By Victor G. Archer
The Planes of Fame Air Museum presented its 23rd air show at Chino Airport (CNO) in Chino, Calif., May 17-18. This year’s theme, “Wings of the Silver Screen,” recognized aviation’s role in the motion picture industry. The historic aircraft that performed at the show have appeared in many films, including “30 Seconds Over Tokyo,” “Flying Tigers,” “The Flying Leathernecks,” “Pearl Harbor,” “Midway,” “Tora! Tora! Tora!,” “Baa Baa Black Sheep,” “Fighter Squadron,” “Saving Private Ryan,” “The Hunters,” “The Bridges at Toko-Ri” and more. The Planes of Fame Air Show also featured wing walking, warbird formations, aerobatics, an F-16 Viper demonstration and Heritage Flight, and the famous airpower flyover with more than 20 warbirds.
The show started with a classic wing-walking performance from Silver Wings, featuring pilot Hartley Folstad, wing walker Margi Stivers and their Stearman biplane. Stivers thrilled the spectators with her unique poses, such as upside down splits, standing splits, victory pose, back-layout off the wing rack, the N strut “aerobesque” and handstand on the top wing. Stivers performed her 1,100th wing walk during the show.
Next was a salute to the Doolittle Raiders’ attack on Tokyo. Two North American B-25 Mitchells—the Museum’s own B-25 Photo Fanny and the Aero Trader’s B-25 Pacific Princess—took to the air, making several mock bombing runs and flying figure-eight patterns around the field. These aircraft have appeared in many movies; both the Pacific Princess and Photo Fanny took off from the aircraft carrier USS Constellation for the movie “Pearl Harbor” in September 2000.
Aerobatics pilot Steve Hinton, flying Rod Lewis’s 1945 Grumman F8F-2 Bearcat, put on a first-rate demonstration, which included loops, rolls and high-speed passes.
A large group of aircraft representing those that fought in the Pacific Theater was in the air next. The first two aircraft to go up were the Douglas Dauntless flown, by Ron Hackworth, and the only known airworthy Grumman F3F Flying Barrel, piloted by Rob Paterson. The F3F was the Navy’s last shipboard biplane fighter prior to World War II. Other aircraft flying in this group included a Lockheed P-38 Lightning flown by Steve Hinton, a North American P-51A flown by John Hinton, a pair of Curtiss P-40 Warhawks piloted by Mark Moody and Jim Thomas, a pair of Japanese-built Mitsubishi Zeros piloted by John Maloney and Jason Somes, a Japanese Aichi D3A Val flown by Tom Nightingale, Grumman FM2 Wildcat and F6F Hellcat piloted by Tom Camp and Ken Gottschall and a Chance Vought F4U Corsair flown by Mark Foster.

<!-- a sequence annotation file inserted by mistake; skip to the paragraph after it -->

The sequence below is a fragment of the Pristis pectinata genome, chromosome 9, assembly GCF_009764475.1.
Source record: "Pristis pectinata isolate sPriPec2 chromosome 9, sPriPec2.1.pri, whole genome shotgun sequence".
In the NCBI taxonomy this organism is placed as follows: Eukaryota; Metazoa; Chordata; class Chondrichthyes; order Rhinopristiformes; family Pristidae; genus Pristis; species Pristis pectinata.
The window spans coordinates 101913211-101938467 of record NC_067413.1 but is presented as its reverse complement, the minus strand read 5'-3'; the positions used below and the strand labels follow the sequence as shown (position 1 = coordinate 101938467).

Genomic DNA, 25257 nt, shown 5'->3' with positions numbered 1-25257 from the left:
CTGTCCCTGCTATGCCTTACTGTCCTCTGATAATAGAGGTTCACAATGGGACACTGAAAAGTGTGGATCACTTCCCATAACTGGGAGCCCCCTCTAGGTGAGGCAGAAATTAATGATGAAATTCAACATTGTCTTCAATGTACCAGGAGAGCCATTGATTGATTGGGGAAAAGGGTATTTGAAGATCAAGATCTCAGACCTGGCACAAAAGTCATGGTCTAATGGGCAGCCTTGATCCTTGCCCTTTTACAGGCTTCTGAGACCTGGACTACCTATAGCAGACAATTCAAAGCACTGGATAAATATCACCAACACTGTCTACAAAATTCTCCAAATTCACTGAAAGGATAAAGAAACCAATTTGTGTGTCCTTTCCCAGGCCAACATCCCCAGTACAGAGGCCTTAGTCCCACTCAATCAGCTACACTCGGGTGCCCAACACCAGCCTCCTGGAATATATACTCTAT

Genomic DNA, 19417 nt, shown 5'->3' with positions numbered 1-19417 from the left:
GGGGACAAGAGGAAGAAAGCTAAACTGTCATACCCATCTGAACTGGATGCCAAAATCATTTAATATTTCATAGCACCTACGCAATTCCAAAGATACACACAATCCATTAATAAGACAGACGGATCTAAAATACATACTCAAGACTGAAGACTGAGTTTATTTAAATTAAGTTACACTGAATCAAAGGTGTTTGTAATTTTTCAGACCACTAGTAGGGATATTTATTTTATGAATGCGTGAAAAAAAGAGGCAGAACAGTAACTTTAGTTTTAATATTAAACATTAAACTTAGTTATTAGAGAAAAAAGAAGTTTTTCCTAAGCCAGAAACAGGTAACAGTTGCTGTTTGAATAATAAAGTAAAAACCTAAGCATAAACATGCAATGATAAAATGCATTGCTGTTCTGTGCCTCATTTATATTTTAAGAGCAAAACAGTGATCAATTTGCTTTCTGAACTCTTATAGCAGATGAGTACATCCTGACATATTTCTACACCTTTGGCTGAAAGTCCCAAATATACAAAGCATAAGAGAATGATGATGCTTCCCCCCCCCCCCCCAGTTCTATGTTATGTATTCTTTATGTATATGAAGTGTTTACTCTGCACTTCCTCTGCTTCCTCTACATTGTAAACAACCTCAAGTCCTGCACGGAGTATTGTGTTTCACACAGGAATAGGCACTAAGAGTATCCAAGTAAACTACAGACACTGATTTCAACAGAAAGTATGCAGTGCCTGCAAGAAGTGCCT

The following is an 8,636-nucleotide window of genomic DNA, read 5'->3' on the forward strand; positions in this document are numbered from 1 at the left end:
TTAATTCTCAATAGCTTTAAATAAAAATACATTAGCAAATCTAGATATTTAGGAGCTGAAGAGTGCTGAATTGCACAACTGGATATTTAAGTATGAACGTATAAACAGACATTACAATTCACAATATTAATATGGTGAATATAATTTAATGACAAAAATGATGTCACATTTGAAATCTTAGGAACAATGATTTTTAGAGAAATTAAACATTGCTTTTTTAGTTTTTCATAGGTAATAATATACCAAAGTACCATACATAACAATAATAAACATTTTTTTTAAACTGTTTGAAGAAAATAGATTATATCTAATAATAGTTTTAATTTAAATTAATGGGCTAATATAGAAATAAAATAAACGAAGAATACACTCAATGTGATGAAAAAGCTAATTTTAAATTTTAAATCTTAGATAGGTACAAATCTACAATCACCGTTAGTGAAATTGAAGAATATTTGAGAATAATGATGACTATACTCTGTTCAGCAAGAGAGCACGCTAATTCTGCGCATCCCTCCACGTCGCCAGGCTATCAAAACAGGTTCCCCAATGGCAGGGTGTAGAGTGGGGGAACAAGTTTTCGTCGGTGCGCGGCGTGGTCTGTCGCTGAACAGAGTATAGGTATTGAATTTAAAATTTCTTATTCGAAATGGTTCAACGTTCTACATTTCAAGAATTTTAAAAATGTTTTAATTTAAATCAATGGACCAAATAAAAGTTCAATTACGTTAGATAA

During the re-enactment, the Japanese Val dive-bomber, escorted by the two Zeros, made a run on the field. The Zeros then departed to fly top cover, getting into a dogfight with the two P-40s and P-38. Also joining in on the air battle was a rare P-51A. The Allied aircraft chased off the Japanese Val and then made several low-level passes in front of the crowd line.
During a short break from the show in the air, the California Historical Group put on a military ground combat demonstration that included a Sherman tank and many other armored vehicles from both Allied and Axis powers. The re-enactors wore uniforms representing U.S., British, German and Russian soldiers from the WWII era.
Back to the action in the sky, a group of aircraft representing the Korean air war included a Stinson L-5 Sentinel, several North American T-6 Texans, F-51 Mustangs and a pair of Chance Vought F4U Corsairs. Also flying in this group were some of the early jet aircraft, including a Lockheed T-33 Shooting Star, North American F-86 Sabre and Russian MiG-15. Most of the fighter aircraft made several low level passes, while Steve Hinton, at the controls of a North American F-86 Sabre, and Chris Fahey piloting the MiG-15, put on a riveting tail-chase routine across the sky.
The next flying demonstration was breathtaking. The Horsemen, Jim Beasley and Ed Shipley, performed a two-ship formation routine, with both pilots flying P-51 Mustangs. Shipley, in Wee Willie, flew right on Beasley’s wing, in Spam Can, as they performed a series of loops and rolls. They then maneuvered to a stacked formation, with Shipley underneath and a little behind Beasley, and once again performed a loop and a roll. Throughout the entire routine, they were never more than a few feet apart.